(0.86 to 1.57)
(0.75 to 1.12)
|Theophylline||4 mg/kg IV on days 1, 11, 25||500 mg orally on day 7, 250 mg/day on days 8–11||10||1.19|
(1.02 to 1.40)
(0.86 to 1.22)
|Theophylline||300 mg orally twice a day for 15 days||500 mg orally on day 6, then 250 mg/day on days 7–10||8||1.09|
(0.92 to 1.29)
(0.89 to 1.31)
|Triazolam||0.125 mg on day 2||500 mg orally on day 1, then 250 mg/day on day 2||12||1.06*||1.02*|
|160 mg/800 mg/day orally for 7 days||1200 mg orally on day 7||12||0.85|
(0.75 to 0.97)/0.90
(0.78 to 1.03)
(0.80 to 0.95/0.96
(0.88 to 1.03)
|Zidovudine||500 mg/day orally for 21 days||600 mg/day orally for 14 days||5||1.12|
(0.42 to 3.02)
(0.52 to 1.70)
|Zidovudine||500 mg/day orally for 21 days||1200 mg/day orally for 14 days||4||1.31|
(0.43 to 3.97)
(0.69 to 2.43)
|Co-administered Drug||Dose of Co-administered Drug||Dose of Azithromycin||n||Ratio (with/without co-administered drug) of Azithromycin Pharmacokinetic Parameters (90% CI); No Effect = 1.00|
|Mean Cmax||Mean AUC|
|Efavirenz||400 mg/day for 7 days||600 mg orally on day 7||14||1.22|
(1.04 to 1.42)
|Fluconazole||200 mg orally single dose||1,200 mg orally single dose||18||0.82|
(0.66 to 1.02)
(0.94 to 1.22)
|Nelfinavir||750 mg three times a day for 11 days||1,200 mg orally on day 9||14||2.36|
(1.77 to 3.15)
(1.80 to 2.50)
Mechanism of Action
Azithromycin acts by binding to the 23S rRNA of the 50S ribosomal subunit of susceptible microorganisms inhibiting bacterial protein synthesis and impeding the assembly of the 50S ribosomal subunit.
Azithromycin demonstrates cross resistance with erythromycin. The most frequently encountered mechanism of resistance to azithromycin is modification of the 23S rRNA target, most often by methylation. Ribosomal modifications can determine cross resistance to other macrolides, lincosamides, and streptogramin B (MLSB phenotype).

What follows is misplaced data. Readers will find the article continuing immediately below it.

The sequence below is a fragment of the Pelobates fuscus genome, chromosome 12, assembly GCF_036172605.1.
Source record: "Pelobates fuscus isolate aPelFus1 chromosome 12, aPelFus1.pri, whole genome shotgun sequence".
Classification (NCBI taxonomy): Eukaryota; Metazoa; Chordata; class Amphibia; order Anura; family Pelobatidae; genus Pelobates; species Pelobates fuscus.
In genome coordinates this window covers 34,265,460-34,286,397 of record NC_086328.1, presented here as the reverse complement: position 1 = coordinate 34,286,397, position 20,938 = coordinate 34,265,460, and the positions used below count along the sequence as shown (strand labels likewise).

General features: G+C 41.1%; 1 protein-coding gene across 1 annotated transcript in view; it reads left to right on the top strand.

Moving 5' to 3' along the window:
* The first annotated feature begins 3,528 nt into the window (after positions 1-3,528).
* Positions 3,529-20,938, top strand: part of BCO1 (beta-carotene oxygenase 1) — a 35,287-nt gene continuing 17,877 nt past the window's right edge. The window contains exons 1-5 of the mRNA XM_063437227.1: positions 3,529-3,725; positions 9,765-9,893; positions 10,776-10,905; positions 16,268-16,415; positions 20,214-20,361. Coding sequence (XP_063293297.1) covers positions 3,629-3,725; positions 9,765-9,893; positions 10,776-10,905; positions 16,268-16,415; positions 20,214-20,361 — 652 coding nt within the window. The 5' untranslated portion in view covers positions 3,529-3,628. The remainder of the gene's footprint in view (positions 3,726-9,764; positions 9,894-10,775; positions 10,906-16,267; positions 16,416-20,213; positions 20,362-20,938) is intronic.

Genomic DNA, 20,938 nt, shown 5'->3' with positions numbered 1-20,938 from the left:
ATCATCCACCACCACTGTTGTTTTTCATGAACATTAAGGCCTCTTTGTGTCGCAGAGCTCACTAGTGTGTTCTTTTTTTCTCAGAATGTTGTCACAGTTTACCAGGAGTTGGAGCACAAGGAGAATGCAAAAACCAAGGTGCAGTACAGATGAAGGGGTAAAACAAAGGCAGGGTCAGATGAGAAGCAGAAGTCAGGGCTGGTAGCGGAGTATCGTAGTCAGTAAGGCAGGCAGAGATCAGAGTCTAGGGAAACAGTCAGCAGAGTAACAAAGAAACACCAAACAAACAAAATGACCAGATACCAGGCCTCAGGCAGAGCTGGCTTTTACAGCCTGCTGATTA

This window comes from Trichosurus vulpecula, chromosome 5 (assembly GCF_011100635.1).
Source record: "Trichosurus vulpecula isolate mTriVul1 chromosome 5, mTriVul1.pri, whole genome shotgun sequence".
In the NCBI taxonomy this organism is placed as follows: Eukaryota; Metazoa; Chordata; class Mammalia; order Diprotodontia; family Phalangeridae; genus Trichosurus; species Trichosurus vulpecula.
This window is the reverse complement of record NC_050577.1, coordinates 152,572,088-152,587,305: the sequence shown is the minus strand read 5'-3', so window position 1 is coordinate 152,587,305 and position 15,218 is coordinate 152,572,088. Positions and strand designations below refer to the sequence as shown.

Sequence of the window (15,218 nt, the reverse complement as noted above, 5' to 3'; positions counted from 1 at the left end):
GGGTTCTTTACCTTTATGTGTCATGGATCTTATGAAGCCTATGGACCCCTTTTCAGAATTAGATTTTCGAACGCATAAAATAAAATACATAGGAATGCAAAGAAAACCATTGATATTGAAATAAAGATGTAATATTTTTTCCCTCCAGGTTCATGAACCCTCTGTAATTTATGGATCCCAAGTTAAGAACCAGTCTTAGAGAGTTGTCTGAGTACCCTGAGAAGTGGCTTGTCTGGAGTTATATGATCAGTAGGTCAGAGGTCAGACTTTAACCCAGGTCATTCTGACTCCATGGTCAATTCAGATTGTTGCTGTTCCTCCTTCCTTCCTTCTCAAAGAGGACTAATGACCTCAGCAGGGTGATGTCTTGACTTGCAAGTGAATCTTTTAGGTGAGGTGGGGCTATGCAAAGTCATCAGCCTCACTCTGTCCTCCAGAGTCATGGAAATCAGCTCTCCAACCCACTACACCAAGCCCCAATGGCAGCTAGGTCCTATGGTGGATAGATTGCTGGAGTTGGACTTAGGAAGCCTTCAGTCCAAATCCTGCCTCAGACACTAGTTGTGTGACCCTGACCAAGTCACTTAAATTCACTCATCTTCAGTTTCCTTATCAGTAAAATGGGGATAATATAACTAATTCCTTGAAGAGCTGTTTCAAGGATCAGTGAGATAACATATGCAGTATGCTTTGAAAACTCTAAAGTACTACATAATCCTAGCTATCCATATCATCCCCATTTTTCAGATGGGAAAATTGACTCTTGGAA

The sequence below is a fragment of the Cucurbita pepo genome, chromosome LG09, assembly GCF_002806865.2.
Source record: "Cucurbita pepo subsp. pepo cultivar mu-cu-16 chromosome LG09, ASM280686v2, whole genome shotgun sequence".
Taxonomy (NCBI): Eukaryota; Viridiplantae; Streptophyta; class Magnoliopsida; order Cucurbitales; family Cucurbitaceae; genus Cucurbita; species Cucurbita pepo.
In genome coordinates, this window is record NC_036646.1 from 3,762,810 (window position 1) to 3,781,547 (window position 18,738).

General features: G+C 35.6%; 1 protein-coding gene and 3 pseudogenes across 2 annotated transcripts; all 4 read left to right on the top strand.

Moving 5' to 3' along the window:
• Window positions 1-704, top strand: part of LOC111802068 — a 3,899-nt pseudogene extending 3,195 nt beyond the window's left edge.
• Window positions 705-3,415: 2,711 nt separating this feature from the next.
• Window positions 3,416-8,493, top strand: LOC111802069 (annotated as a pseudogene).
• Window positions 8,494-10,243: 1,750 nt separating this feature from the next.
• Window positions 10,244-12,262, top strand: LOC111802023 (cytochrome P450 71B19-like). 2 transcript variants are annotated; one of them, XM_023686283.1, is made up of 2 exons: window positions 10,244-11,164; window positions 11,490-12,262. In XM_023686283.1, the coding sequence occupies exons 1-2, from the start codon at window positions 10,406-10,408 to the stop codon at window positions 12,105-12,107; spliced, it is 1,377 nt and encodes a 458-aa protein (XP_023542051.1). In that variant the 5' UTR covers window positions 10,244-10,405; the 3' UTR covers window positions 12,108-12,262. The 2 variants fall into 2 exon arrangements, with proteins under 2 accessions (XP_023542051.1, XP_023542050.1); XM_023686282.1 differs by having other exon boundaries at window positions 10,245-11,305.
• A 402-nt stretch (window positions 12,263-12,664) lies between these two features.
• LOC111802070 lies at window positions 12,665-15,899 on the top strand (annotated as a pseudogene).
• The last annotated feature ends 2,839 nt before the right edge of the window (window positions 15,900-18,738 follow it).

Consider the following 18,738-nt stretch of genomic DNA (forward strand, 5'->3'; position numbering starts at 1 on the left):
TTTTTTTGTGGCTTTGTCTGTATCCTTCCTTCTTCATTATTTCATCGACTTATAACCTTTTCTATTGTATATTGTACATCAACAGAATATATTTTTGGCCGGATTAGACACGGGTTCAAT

Azithromycin has been shown to be active against most isolates of the following microorganisms, both in vitro and in clinical infections. [see Indications and Usage (1)]
- Staphylococcus aureus
- Streptococcus agalactiae
- Streptococcus pneumoniae
- Streptococcus pyogenes
- Haemophilus ducreyi
- Haemophilus influenzae
- Moraxella catarrhalis
- Neisseria gonorrhoeae
- Chlamydophila pneumoniae
- Chlamydia trachomatis
- Mycoplasma pneumoniae
The following in vitro data are available, but their clinical significance is unknown. At least 90 percent of the following bacteria exhibit an in vitro minimum inhibitory concentration (MIC) less than or equal to the susceptible breakpoint for azithromycin against isolates of similar genus or organism group. However, the efficacy of azithromycin in treating clinical infections caused by these bacteria has not been established in adequate and well-controlled clinical trials.
- Beta-hemolytic streptococci (Groups C, F, G)
- Viridans group streptococci
- Bordetella pertussis
- Legionella pneumophila
- Prevotella bivia
- Peptostreptococcus species
- Ureaplasma urealyticum